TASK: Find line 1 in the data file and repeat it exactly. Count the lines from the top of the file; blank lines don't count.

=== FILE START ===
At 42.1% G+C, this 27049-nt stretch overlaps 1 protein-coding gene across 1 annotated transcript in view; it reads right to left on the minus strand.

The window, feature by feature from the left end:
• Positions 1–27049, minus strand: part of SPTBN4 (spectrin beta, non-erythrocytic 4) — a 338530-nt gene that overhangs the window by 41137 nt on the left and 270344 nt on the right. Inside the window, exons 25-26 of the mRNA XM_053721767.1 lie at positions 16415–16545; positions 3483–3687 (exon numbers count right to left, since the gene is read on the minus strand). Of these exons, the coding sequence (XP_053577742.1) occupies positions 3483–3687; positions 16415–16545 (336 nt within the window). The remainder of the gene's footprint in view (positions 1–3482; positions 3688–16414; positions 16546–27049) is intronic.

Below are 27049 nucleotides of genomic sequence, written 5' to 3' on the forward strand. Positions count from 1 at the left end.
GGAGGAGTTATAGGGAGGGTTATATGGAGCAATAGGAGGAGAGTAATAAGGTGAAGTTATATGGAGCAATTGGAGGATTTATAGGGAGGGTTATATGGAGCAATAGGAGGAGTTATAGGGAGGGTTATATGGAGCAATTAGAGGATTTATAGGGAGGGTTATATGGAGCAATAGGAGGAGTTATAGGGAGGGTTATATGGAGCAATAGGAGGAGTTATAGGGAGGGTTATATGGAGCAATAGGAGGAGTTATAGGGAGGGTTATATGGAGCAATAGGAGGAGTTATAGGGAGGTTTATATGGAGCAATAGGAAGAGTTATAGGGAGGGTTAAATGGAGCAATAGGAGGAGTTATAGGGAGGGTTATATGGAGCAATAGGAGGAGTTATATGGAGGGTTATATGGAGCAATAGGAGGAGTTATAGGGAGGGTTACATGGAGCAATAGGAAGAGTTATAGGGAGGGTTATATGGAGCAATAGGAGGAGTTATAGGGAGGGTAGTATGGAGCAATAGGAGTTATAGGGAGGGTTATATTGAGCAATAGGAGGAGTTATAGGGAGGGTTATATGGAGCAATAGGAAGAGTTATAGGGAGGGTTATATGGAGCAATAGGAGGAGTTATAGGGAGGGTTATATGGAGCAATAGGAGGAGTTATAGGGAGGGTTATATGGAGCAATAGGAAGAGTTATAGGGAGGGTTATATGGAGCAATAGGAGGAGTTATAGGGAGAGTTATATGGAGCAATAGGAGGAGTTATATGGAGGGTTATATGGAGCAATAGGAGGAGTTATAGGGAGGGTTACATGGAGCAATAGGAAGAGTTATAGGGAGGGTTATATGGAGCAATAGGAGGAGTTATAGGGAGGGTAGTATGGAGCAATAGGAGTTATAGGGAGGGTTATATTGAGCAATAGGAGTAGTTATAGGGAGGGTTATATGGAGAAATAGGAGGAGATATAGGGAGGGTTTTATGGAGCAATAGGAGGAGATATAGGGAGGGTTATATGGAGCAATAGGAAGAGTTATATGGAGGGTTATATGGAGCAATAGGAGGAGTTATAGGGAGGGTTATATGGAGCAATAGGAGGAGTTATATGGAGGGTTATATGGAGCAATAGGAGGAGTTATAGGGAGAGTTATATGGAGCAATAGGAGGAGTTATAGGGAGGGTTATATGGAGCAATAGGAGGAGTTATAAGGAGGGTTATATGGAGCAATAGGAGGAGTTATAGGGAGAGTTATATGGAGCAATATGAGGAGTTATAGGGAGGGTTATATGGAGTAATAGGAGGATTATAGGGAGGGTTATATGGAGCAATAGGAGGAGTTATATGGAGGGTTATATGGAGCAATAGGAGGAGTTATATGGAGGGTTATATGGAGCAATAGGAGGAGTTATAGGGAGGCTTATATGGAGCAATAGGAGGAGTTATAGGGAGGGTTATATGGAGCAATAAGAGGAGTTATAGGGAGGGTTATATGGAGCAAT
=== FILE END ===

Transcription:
At 42.1% G+C, this 27049-nt stretch overlaps 1 protein-coding gene across 1 annotated transcript in view; it reads right to left on the minus strand.